Most should be aware that carriers often pay liability and cargo premiums by the mile. According to the fleets surveyed commercial truck insurance premiums increased an average of 7.1 cents per mile, something that was consistent with Specialized carriers reporting the highest truck/trailer lease or purchase payment CPM, Specialized carriers also reported the highest insurance CPM (9.0 cents), with LTL and TL carriers reporting a similar average cost per mile of 6.7 and 6.5 cents, respectively.
Regardless of what your equipment replacement activity was in 2014, the impact of this spending on your operation’s insurance premiums can be managed and should be carefully discussed with your insurance carrier. With a professional on hand, he or she can help you assess how your new equipment, along with its contemporary safety equipment and other operational features can influence how much you will pay for insuring those new trucks, tractors and other equipment in your fleet. Similarly retiring aging assets can also impact over all cost and may influence your trade cycles if there are opportunities to save as a result of turning over aging vehicles in your fleet.
Federal government data show that job creation in the trucking industry hasn’t been nearly what it was cracked up to be in the third quarter, according to an item in FleetOwner.com. Following the adjustments in the latest monthly jobs report from the U.S. Dept. of Labor, says the report, September, with 4000 trucking-related jobs lost, marked the second consecutive hiring decline.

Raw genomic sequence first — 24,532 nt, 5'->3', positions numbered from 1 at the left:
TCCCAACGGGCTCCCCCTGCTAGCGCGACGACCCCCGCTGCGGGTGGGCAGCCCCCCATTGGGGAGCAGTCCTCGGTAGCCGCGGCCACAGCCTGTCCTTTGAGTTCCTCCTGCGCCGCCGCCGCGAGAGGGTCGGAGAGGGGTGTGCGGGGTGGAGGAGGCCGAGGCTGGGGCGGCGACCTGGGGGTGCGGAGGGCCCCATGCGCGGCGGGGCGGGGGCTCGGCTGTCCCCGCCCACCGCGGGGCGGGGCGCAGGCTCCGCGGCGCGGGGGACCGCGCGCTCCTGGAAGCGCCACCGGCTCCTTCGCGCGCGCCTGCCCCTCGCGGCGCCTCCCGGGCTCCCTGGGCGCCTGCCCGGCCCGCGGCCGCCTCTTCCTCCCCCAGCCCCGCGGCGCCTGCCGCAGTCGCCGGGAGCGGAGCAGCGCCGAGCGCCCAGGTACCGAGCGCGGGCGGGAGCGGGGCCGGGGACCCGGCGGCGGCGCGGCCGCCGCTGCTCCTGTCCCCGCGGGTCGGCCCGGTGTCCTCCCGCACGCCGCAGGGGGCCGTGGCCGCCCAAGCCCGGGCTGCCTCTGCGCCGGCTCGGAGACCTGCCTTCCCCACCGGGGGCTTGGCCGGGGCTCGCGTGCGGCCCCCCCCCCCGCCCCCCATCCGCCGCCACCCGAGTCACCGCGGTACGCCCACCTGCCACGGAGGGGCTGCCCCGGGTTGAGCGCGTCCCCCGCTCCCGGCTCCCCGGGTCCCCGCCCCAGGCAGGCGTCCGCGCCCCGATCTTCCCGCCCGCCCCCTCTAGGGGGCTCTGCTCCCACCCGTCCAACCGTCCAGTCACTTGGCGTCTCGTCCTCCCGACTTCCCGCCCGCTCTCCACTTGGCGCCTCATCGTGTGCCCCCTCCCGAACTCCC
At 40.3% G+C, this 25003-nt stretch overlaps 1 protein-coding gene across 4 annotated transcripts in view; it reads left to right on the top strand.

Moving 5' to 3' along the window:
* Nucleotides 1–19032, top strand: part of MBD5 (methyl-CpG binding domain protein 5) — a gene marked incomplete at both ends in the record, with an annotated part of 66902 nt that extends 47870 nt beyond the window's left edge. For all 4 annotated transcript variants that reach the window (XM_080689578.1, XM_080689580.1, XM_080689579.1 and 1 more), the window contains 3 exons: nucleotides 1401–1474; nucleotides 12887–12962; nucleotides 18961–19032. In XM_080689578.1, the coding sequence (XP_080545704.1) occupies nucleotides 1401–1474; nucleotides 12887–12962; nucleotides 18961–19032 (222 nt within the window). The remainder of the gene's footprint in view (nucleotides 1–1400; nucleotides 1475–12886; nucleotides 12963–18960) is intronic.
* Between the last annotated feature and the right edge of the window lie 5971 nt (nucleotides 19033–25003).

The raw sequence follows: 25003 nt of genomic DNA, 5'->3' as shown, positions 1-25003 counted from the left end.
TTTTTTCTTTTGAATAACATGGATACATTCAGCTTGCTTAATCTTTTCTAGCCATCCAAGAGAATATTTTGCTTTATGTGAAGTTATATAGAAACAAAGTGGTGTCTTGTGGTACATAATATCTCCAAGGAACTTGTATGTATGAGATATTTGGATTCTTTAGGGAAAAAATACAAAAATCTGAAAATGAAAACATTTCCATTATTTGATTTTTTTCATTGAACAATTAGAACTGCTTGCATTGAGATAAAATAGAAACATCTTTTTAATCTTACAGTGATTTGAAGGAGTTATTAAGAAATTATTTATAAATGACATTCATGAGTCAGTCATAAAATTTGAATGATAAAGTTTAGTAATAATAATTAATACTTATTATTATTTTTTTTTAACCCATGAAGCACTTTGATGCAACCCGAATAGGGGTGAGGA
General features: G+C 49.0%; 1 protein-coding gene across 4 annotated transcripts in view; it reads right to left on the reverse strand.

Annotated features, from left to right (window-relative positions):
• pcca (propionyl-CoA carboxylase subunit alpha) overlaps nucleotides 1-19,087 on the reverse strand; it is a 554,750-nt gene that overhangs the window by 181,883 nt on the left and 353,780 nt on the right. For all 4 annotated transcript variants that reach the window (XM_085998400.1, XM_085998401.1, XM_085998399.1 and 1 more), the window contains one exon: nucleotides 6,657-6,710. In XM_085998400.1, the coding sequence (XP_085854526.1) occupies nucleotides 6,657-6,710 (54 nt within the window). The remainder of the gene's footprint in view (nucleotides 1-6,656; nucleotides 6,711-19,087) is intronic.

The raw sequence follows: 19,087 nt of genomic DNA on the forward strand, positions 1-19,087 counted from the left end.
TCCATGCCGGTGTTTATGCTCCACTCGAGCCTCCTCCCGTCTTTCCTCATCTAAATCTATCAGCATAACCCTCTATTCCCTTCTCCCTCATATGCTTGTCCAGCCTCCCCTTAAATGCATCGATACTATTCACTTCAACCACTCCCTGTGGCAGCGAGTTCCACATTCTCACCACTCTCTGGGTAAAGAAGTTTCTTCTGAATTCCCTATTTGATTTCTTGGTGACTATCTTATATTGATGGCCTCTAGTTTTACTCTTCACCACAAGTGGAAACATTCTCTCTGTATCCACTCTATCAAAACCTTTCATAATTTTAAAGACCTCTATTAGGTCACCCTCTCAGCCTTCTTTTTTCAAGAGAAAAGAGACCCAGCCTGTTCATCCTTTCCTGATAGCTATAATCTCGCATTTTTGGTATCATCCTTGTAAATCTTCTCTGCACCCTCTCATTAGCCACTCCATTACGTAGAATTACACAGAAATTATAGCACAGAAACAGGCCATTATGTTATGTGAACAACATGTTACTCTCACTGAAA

Feds decide to send Missouri a million dollars to help fix damaged bridges in the state. While the US DOT announcement says the money’s for “immediate repairs” it’s unclear whether or not the money will actually be available to have an real effect.
According to TireReview.com the U.S. heavy-duty truck and trailer markets will both have a near record year in 2015.However, the demand for commercial vehicles is expected to peak later this year, so there is concern in the industry about sales activity in 2016 and beyond. Both markets, says the report, experienced record or near-record order years in 2014, with trailers coming in at an astounding 360,000, and Class 8 trucks at 302,000.
Productivity, safety and fuel economy could be increased by running trucks together. But is it practical? According to a story appearing in Heavy Duty Trucking, attendees at a recent TMC meeting raised questions regarding the technique’s practical applicability. To get to the bottom of it the American Trucking Associations’ Technology & Maintenance Council just okayed the adoption of a White Paper: “Automated Driving and Platooning Issues and Opportunities” which discusses where development is and what its prospects are.
The Diesel Technology Forum recently issued a statement in response to the revised national ambient air quality standard for ground level ozone issued by the U.S. Environmental Protection Agency. "Today's announcement by EPA sets the bar higher for cleaner air. The increasing use of new generation of clean diesel technology will be an important asset for states in helping to achieve these more stringent standards," said Allen Schaeffer, executive director of the Diesel Technology Forum, a non-profit group which represents diesel engine, vehicle and equipment makers, fuel refiners and suppliers of engine and emissions control technology.